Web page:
HT Components are looking to break the monopoly of the pedal market held by just a handful of companies. They’ve pushed headlong into the market with high-end flat and clip-in (clipless) pedals that come in a vast array of colors so you can take your style game up a notch. The T1 clip-inpedals are more than bling, though. They bring stellar engagement, low weight, and a versatile platform to the plate to keep your ride powerful, efficient, and controlled.
When you think of mountain bike pedals, “Hsing Ta” may not be the first words to pop into your head. But, HT Components might be, and arguably should be. Hsing Ta Industrial is one of Taiwan’s bicycle industry grassroot pioneers, founded in 1954, they began manufacturing bicycle spokes, nipples and pedals. 2005 saw the birth of the high-end pedal division HT. Hsing Ta quickly began to developing these pedals to satisfy the demand of today’s consumers and pro-level riders. HT signed some high profile athletes, not just for promotional purposes, but to help with the R&D of HT’s line ensuring that their pedals were ready to take on the rowdiest riders and conditions. HT didn’t stop at signing just one or two top riders. Instead, they looked to develop their pedals with a whole slew of the best-of-the-best athletes. How about Gwin, Lopes, Strait, Clementz and the entire Commencal / Riding Addiction Team?
Pedal Design and Build Quality
The T1 pedals’ build quality is second to none. Beautifully machined aluminum graced with an array of anodized colors that make picking just one extremely tough. The fit and finish on these pedals is stellar; laser etched graphics and a well thought out tension adjustment system that has a gauge to show you where you are at tension-wise round out the package. A large platform with 2 replaceable traction pins per side provide a nice place to settle in when not fully clipped in. The EVO+ bearing system spins smooth and should provide countless miles of maintenance free riding. One thing to note here is the HT cleat, though it looks similar to a Shimano SPD cleat it is NOT the same. HT’s cleat is specific to their pedals, and they only recommend using their cleat.
- CNC’d machined Cr-Moly spindles
- Extruded and CNC’d aluminum pedal body
- EVO+ bearing
- Intended Use: All-mountain/Enduro
- Weight: 368g
- X1, 4 degree float cleats are provided with the pedals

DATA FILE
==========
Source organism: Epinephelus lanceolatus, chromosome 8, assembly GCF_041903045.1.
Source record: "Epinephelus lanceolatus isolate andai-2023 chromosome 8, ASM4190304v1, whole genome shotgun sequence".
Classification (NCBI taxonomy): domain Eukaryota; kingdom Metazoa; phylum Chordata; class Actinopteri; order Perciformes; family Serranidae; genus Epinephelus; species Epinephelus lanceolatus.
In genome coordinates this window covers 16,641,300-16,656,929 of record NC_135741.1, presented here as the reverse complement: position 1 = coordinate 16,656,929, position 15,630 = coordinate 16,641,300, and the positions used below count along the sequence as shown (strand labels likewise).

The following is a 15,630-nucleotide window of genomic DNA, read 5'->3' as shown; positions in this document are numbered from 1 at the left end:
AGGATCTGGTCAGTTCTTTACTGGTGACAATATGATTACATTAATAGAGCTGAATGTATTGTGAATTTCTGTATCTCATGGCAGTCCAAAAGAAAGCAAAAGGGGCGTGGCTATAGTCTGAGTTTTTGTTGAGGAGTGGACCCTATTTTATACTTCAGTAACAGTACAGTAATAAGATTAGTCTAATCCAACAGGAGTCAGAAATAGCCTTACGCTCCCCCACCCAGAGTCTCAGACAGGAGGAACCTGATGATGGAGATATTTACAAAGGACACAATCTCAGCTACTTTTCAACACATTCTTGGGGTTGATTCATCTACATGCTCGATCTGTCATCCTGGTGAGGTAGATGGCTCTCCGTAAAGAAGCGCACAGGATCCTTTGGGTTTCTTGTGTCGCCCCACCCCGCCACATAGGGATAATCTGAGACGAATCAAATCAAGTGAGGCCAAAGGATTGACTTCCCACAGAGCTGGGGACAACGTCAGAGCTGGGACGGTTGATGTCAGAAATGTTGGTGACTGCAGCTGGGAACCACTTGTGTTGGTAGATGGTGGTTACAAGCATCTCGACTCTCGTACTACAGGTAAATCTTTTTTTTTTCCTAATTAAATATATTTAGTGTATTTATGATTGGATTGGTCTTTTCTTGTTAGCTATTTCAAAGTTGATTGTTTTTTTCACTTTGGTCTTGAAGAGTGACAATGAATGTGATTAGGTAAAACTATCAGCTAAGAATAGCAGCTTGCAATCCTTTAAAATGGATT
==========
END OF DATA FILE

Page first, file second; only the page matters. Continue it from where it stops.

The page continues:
- 4 removable and replaceable pins for extra grip
- 68mm x 83.5mm platform offers a solid and stable stance
- 16.8mm height platform leaves plenty of room for obstacle clearance
Performance and Ride Impressions
The first thing I noticed was the audible “click” that comes when clipping in. This is a nice change from my previous pedals that left me wondering sometimes whether I had actually locked in or not? Clipping in is very similar to Shimano with a toe in first action, though it did take me a few rides to really get a feel for the front spring mechanism. Once I had it down, clipping in became just as fluid as it has on any SPD pedal I have used in the past. Another thing I noticed was that the tension adjustment range is massive! Whatever you fancy when it comes to release tension the T1 has it. Riding the T1 has been great! The fit and engagement with my 5.10 Kestral shoe is as if they were built for each other!
Similar toe-in action to SPD pedals.
5.10 Kestrels felt like they were made for these pedals.
The Final Spin
How does it stack up against the competition?
Though it’s hard to beat Shimano’s proven SPD platform, I think the T1 gives it a solid run for the money. Lighter, more traction, color options and a better clip-in feel gives the T1 a win in my book. The only part I can’t speak to is long term durability, I guess the time will tell.
Any rider looking for a pedal that provides a usable platform. Enduro/trail riders that want support from their pedal.
What we loved:
- Solid clip-in feel
- Platform that has great contact and support
- Plethora of colors to choose from
- Another high performance option in the “enduro” pedal market
- Well thought out design features
- Lighter than other pedal options in its class
What we didn’t like:
- Proprietary cleat (not a deal breaker though, it just keeps people from borrowing my bike)
- Price is a bit steeper than the competition